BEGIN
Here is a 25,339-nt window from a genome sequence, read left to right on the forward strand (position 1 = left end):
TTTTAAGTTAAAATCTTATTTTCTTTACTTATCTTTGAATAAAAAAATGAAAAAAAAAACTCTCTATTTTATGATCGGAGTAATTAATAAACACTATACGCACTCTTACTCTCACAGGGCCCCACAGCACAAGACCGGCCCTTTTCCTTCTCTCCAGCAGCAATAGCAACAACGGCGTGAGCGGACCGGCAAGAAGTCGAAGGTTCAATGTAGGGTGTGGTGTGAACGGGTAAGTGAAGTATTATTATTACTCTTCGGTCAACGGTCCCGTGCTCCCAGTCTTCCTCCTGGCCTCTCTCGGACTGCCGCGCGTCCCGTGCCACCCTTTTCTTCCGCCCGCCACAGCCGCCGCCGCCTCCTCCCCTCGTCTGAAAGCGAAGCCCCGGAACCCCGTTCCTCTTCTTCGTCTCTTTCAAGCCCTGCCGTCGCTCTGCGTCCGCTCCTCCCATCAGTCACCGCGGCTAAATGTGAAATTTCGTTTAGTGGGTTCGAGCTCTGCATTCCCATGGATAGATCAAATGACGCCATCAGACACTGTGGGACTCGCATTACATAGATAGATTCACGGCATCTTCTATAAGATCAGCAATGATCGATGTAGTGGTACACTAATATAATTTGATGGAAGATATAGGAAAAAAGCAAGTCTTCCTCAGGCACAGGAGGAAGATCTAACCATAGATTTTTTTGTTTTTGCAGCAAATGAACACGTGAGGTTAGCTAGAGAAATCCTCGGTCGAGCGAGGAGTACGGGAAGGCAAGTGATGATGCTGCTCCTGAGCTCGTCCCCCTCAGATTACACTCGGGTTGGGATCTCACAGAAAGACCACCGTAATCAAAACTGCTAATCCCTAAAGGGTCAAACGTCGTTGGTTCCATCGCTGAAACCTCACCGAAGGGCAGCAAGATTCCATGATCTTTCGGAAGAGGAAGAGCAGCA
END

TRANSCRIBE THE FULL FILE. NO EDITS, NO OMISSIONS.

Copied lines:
Here is a 25,339-nt window from a genome sequence, read left to right on the forward strand (position 1 = left end):
TTTTAAGTTAAAATCTTATTTTCTTTACTTATCTTTGAATAAAAAAATGAAAAAAAAAACTCTCTATTTTATGATCGGAGTAATTAATAAACACTATACGCACTCTTACTCTCACAGGGCCCCACAGCACAAGACCGGCCCTTTTCCTTCTCTCCAGCAGCAATAGCAACAACGGCGTGAGCGGACCGGCAAGAAGTCGAAGGTTCAATGTAGGGTGTGGTGTGAACGGGTAAGTGAAGTATTATTATTACTCTTCGGTCAACGGTCCCGTGCTCCCAGTCTTCCTCCTGGCCTCTCTCGGACTGCCGCGCGTCCCGTGCCACCCTTTTCTTCCGCCCGCCACAGCCGCCGCCGCCTCCTCCCCTCGTCTGAAAGCGAAGCCCCGGAACCCCGTTCCTCTTCTTCGTCTCTTTCAAGCCCTGCCGTCGCTCTGCGTCCGCTCCTCCCATCAGTCACCGCGGCTAAATGTGAAATTTCGTTTAGTGGGTTCGAGCTCTGCATTCCCATGGATAGATCAAATGACGCCATCAGACACTGTGGGACTCGCATTACATAGATAGATTCACGGCATCTTCTATAAGATCAGCAATGATCGATGTAGTGGTACACTAATATAATTTGATGGAAGATATAGGAAAAAAGCAAGTCTTCCTCAGGCACAGGAGGAAGATCTAACCATAGATTTTTTTGTTTTTGCAGCAAATGAACACGTGAGGTTAGCTAGAGAAATCCTCGGTCGAGCGAGGAGTACGGGAAGGCAAGTGATGATGCTGCTCCTGAGCTCGTCCCCCTCAGATTACACTCGGGTTGGGATCTCACAGAAAGACCACCGTAATCAAAACTGCTAATCCCTAAAGGGTCAAACGTCGTTGGTTCCATCGCTGAAACCTCACCGAAGGGCAGCAAGATTCCATGATCTTTCGGAAGAGGAAGAGCAGCA